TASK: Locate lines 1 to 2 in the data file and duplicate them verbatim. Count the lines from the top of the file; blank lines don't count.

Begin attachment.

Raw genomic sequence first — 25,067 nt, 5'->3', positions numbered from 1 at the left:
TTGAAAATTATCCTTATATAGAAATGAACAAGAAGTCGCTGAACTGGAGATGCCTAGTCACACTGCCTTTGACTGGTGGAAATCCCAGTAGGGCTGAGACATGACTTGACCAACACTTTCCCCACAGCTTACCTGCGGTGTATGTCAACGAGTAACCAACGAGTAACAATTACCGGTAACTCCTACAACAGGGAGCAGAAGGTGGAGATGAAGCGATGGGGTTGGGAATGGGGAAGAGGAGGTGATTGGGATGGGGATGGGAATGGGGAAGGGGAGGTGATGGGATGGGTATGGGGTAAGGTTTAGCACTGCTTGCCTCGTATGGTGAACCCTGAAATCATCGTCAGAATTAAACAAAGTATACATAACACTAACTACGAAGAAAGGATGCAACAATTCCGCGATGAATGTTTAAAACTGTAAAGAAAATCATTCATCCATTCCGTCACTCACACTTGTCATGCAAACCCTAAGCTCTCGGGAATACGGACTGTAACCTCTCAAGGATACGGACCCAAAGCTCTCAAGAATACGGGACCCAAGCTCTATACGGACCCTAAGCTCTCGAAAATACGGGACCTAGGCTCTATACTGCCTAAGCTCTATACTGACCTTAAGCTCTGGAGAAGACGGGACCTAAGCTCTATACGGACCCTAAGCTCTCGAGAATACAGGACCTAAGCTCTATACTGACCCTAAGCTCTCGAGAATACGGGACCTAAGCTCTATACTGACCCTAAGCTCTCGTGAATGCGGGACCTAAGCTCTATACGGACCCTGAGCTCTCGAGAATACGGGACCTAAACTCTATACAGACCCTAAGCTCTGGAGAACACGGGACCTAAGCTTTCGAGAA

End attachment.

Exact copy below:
Raw genomic sequence first — 25,067 nt, 5'->3', positions numbered from 1 at the left:
TTGAAAATTATCCTTATATAGAAATGAACAAGAAGTCGCTGAACTGGAGATGCCTAGTCACACTGCCTTTGACTGGTGGAAATCCCAGTAGGGCTGAGACATGACTTGACCAACACTTTCCCCACAGCTTACCTGCGGTGTATGTCAACGAGTAACCAACGAGTAACAATTACCGGTAACTCCTACAACAGGGAGCAGAAGGTGGAGATGAAGCGATGGGGTTGGGAATGGGGAAGAGGAGGTGATTGGGATGGGGATGGGAATGGGGAAGGGGAGGTGATGGGATGGGTATGGGGTAAGGTTTAGCACTGCTTGCCTCGTATGGTGAACCCTGAAATCATCGTCAGAATTAAACAAAGTATACATAACACTAACTACGAAGAAAGGATGCAACAATTCCGCGATGAATGTTTAAAACTGTAAAGAAAATCATTCATCCATTCCGTCACTCACACTTGTCATGCAAACCCTAAGCTCTCGGGAATACGGACTGTAACCTCTCAAGGATACGGACCCAAAGCTCTCAAGAATACGGGACCCAAGCTCTATACGGACCCTAAGCTCTCGAAAATACGGGACCTAGGCTCTATACTGCCTAAGCTCTATACTGACCTTAAGCTCTGGAGAAGACGGGACCTAAGCTCTATACGGACCCTAAGCTCTCGAGAATACAGGACCTAAGCTCTATACTGACCCTAAGCTCTCGAGAATACGGGACCTAAGCTCTATACTGACCCTAAGCTCTCGTGAATGCGGGACCTAAGCTCTATACGGACCCTGAGCTCTCGAGAATACGGGACCTAAACTCTATACAGACCCTAAGCTCTGGAGAACACGGGACCTAAGCTTTCGAGAA